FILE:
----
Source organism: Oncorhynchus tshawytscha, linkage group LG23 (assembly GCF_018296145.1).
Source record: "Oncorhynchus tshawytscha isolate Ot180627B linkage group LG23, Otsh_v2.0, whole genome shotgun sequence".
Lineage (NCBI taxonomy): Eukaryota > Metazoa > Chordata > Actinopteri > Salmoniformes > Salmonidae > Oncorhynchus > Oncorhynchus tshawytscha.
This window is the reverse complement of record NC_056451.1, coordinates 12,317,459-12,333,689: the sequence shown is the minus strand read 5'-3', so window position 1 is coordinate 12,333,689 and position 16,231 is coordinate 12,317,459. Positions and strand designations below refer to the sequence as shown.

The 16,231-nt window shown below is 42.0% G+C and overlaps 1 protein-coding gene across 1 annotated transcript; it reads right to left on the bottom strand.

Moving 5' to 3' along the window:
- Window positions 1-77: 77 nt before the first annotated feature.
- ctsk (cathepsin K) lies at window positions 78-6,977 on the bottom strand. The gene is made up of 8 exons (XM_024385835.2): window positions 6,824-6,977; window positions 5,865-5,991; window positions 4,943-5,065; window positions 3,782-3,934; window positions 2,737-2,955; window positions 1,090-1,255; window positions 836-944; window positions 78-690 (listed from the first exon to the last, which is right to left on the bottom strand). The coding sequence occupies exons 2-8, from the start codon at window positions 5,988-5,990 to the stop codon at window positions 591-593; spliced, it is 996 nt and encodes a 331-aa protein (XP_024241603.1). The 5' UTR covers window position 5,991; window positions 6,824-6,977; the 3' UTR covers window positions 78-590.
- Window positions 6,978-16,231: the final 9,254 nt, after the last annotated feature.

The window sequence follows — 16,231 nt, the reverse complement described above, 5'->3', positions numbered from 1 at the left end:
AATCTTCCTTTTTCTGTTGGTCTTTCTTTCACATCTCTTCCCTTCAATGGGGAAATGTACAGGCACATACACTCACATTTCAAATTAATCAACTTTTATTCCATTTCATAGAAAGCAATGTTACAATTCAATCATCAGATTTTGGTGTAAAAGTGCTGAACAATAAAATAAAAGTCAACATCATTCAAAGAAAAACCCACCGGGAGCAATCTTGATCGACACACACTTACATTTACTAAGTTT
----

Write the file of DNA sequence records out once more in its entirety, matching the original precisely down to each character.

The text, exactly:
Source organism: Oncorhynchus tshawytscha, linkage group LG23 (assembly GCF_018296145.1).
Source record: "Oncorhynchus tshawytscha isolate Ot180627B linkage group LG23, Otsh_v2.0, whole genome shotgun sequence".
Lineage (NCBI taxonomy): Eukaryota > Metazoa > Chordata > Actinopteri > Salmoniformes > Salmonidae > Oncorhynchus > Oncorhynchus tshawytscha.
This window is the reverse complement of record NC_056451.1, coordinates 12,317,459-12,333,689: the sequence shown is the minus strand read 5'-3', so window position 1 is coordinate 12,333,689 and position 16,231 is coordinate 12,317,459. Positions and strand designations below refer to the sequence as shown.

The 16,231-nt window shown below is 42.0% G+C and overlaps 1 protein-coding gene across 1 annotated transcript; it reads right to left on the bottom strand.

Moving 5' to 3' along the window:
- Window positions 1-77: 77 nt before the first annotated feature.
- ctsk (cathepsin K) lies at window positions 78-6,977 on the bottom strand. The gene is made up of 8 exons (XM_024385835.2): window positions 6,824-6,977; window positions 5,865-5,991; window positions 4,943-5,065; window positions 3,782-3,934; window positions 2,737-2,955; window positions 1,090-1,255; window positions 836-944; window positions 78-690 (listed from the first exon to the last, which is right to left on the bottom strand). The coding sequence occupies exons 2-8, from the start codon at window positions 5,988-5,990 to the stop codon at window positions 591-593; spliced, it is 996 nt and encodes a 331-aa protein (XP_024241603.1). The 5' UTR covers window position 5,991; window positions 6,824-6,977; the 3' UTR covers window positions 78-590.
- Window positions 6,978-16,231: the final 9,254 nt, after the last annotated feature.

The window sequence follows — 16,231 nt, the reverse complement described above, 5'->3', positions numbered from 1 at the left end:
AATCTTCCTTTTTCTGTTGGTCTTTCTTTCACATCTCTTCCCTTCAATGGGGAAATGTACAGGCACATACACTCACATTTCAAATTAATCAACTTTTATTCCATTTCATAGAAAGCAATGTTACAATTCAATCATCAGATTTTGGTGTAAAAGTGCTGAACAATAAAATAAAAGTCAACATCATTCAAAGAAAAACCCACCGGGAGCAATCTTGATCGACACACACTTACATTTACTAAGTTT